May 31, 2017: Preparing Attorneys to Make the Best Use of Legal Technology is a Goal of the New York State Bar Association Committee
The New York State Bar Association has created a 17-member committee to examine the impact of technology— including artificial intelligence, e-discovery, data privacy and cybersecurity—on the way attorneys practice, and legal services are delivered, now and in the future.
State Bar President Claire P. Gutekunst and President-elect Sharon Stern Gerstman today jointly announced the new Committee on Technology and the Legal Profession. It will build upon the efforts of a working group on technology, created in 2015 by then-State Bar President David P. Miranda and chaired by former President Glenn Lau-Kee.
The mission of the new committee is to:
• Identify ways attorneys can use technology to enhance their practice;
• Assist attorneys in achieving “reasonable technological competence” in all areas of their practice;
• Enhance protection of the public by developing and recommending regulations and best practices for legal service technology providers; and
• Explore ways that new technologies might bridge the “justice gap” and provide better access to courts and legal service to individuals who cannot afford lawyers.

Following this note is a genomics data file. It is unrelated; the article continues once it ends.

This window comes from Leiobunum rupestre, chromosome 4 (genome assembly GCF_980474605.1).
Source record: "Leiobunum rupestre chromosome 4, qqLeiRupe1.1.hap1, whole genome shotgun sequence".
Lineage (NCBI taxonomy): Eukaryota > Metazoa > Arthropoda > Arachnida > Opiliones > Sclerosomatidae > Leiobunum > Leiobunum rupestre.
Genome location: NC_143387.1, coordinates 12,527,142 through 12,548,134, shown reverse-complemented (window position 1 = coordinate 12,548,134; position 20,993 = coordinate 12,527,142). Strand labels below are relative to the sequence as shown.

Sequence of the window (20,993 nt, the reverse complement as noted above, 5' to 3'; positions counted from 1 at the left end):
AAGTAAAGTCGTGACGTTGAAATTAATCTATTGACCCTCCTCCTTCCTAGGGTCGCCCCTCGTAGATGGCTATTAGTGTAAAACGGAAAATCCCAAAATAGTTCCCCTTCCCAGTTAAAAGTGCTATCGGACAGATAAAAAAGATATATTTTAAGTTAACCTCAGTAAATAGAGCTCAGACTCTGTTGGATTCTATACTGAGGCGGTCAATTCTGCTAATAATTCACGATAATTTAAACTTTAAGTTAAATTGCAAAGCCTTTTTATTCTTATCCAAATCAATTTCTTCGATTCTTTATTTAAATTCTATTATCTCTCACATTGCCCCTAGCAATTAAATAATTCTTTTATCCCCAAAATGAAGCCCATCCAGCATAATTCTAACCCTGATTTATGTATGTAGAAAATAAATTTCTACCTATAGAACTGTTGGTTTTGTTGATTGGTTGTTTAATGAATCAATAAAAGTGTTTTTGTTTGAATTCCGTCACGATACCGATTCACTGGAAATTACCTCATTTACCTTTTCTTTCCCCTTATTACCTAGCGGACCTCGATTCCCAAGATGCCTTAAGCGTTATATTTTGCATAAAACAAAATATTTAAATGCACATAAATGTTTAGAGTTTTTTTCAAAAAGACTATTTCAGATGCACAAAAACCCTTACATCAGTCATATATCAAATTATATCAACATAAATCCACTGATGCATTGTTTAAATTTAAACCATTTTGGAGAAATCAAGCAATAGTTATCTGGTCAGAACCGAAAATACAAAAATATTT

“The Committee on Technology and the Legal Profession will develop and implement concrete, practical solutions to take advantage of the exciting opportunities and address the difficult challenges that new technologies, artificial intelligence and legal service technology providers present,” Gutekunst said.
“The committee will consider the differing impact of technology on solo practitioners and large law firms, legal service organizations, corporate legal departments and the courts,” Gerstman added.
The committee is chaired by Mark Berman of New York City (Ganfer & Shore), the outgoing chair of the Association’s Commercial and Federal Litigation Section. Earlier this month, the section issued the third edition of its nationally recognized Social Media Ethics Guidelines.
In addition to Berman, other committee members are:
• Seth H. Agata of Kinderhook;
• Alison Arden Besunder of New York City (Arden Besunder Law Offices);
• Parth N. Chowlera of New York City (Greenfield Stein & Senior);
• Tracee E. Davis of New York City (Zeichner Ellman & Krause);
• Christine Gough Galvagna of Washington, D.C.;
• Sarah E. Gold of Albany (Gold Law Firm);
• Maura R. Grossman of New York City (Maura Grossman Law);
• Ronald J. Hedges of New York City (Dentons US);
• Shawndra Jones of New York City (Axinn, Veltrop & Harkrider);
• Glenn Lau-Kee of New York City (Kee & Lau-Kee);
• James B. Kobak, Jr. of New York City (Hughes Hubbard & Reed);
• Ronald C. Minkoff of New York City (Frankfurt Kurnit Klein & Selz);
• Marian C. Rice of Garden City (L’Abbate Balkan Colavita & Contini);
• Kevin F. Ryan of Rochester (Monroe County Bar Association);
• Professor Roy D. Simon of New York City; and
• Sanford Strenger of Roslyn Heights (Salamon Gruber Blaymore & Strenger).
Advisory groups of attorneys, judges, academics, information technology personnel, legal service providers and others will augment the committee.
The 72,000-New York State Bar Association is the largest voluntary state bar association in the nation. It was founded in 1876.
Contact: Lise Bang-Jensen
Director, Media Services